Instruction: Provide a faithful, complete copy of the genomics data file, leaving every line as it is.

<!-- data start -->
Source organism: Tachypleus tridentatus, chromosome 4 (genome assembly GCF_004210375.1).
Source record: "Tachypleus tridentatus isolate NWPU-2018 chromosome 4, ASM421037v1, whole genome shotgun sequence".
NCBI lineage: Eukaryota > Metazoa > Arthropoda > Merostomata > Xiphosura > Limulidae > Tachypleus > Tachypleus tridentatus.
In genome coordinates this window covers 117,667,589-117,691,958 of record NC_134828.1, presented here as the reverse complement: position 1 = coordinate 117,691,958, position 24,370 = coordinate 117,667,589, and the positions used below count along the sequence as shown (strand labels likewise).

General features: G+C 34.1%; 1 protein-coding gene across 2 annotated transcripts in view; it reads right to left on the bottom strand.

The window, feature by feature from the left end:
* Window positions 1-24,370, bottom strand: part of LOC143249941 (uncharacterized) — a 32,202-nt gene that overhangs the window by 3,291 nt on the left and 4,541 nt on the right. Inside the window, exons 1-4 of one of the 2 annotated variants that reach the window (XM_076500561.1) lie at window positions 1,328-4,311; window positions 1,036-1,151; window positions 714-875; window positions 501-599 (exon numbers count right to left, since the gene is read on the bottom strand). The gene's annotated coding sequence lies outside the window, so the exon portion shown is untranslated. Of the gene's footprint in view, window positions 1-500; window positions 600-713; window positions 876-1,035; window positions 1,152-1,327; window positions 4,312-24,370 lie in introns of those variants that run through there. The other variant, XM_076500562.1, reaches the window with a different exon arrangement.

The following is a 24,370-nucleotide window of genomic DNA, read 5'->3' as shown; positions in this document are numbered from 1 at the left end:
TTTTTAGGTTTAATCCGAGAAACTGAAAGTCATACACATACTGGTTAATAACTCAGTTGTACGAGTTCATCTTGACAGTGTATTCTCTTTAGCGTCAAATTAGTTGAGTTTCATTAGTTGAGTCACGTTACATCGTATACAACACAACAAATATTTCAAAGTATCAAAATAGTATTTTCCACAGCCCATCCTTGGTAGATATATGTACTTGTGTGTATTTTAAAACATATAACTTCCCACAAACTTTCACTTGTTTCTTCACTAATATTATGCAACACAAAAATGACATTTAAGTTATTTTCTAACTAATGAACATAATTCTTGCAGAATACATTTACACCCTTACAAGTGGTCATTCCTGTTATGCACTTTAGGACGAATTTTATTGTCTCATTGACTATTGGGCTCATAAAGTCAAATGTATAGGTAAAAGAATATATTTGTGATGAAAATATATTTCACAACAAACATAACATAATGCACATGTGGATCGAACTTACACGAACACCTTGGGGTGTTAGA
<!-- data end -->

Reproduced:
Source organism: Tachypleus tridentatus, chromosome 4 (genome assembly GCF_004210375.1).
Source record: "Tachypleus tridentatus isolate NWPU-2018 chromosome 4, ASM421037v1, whole genome shotgun sequence".
NCBI lineage: Eukaryota > Metazoa > Arthropoda > Merostomata > Xiphosura > Limulidae > Tachypleus > Tachypleus tridentatus.
In genome coordinates this window covers 117,667,589-117,691,958 of record NC_134828.1, presented here as the reverse complement: position 1 = coordinate 117,691,958, position 24,370 = coordinate 117,667,589, and the positions used below count along the sequence as shown (strand labels likewise).

General features: G+C 34.1%; 1 protein-coding gene across 2 annotated transcripts in view; it reads right to left on the bottom strand.

The window, feature by feature from the left end:
* Window positions 1-24,370, bottom strand: part of LOC143249941 (uncharacterized) — a 32,202-nt gene that overhangs the window by 3,291 nt on the left and 4,541 nt on the right. Inside the window, exons 1-4 of one of the 2 annotated variants that reach the window (XM_076500561.1) lie at window positions 1,328-4,311; window positions 1,036-1,151; window positions 714-875; window positions 501-599 (exon numbers count right to left, since the gene is read on the bottom strand). The gene's annotated coding sequence lies outside the window, so the exon portion shown is untranslated. Of the gene's footprint in view, window positions 1-500; window positions 600-713; window positions 876-1,035; window positions 1,152-1,327; window positions 4,312-24,370 lie in introns of those variants that run through there. The other variant, XM_076500562.1, reaches the window with a different exon arrangement.

The following is a 24,370-nucleotide window of genomic DNA, read 5'->3' as shown; positions in this document are numbered from 1 at the left end:
TTTTTAGGTTTAATCCGAGAAACTGAAAGTCATACACATACTGGTTAATAACTCAGTTGTACGAGTTCATCTTGACAGTGTATTCTCTTTAGCGTCAAATTAGTTGAGTTTCATTAGTTGAGTCACGTTACATCGTATACAACACAACAAATATTTCAAAGTATCAAAATAGTATTTTCCACAGCCCATCCTTGGTAGATATATGTACTTGTGTGTATTTTAAAACATATAACTTCCCACAAACTTTCACTTGTTTCTTCACTAATATTATGCAACACAAAAATGACATTTAAGTTATTTTCTAACTAATGAACATAATTCTTGCAGAATACATTTACACCCTTACAAGTGGTCATTCCTGTTATGCACTTTAGGACGAATTTTATTGTCTCATTGACTATTGGGCTCATAAAGTCAAATGTATAGGTAAAAGAATATATTTGTGATGAAAATATATTTCACAACAAACATAACATAATGCACATGTGGATCGAACTTACACGAACACCTTGGGGTGTTAGA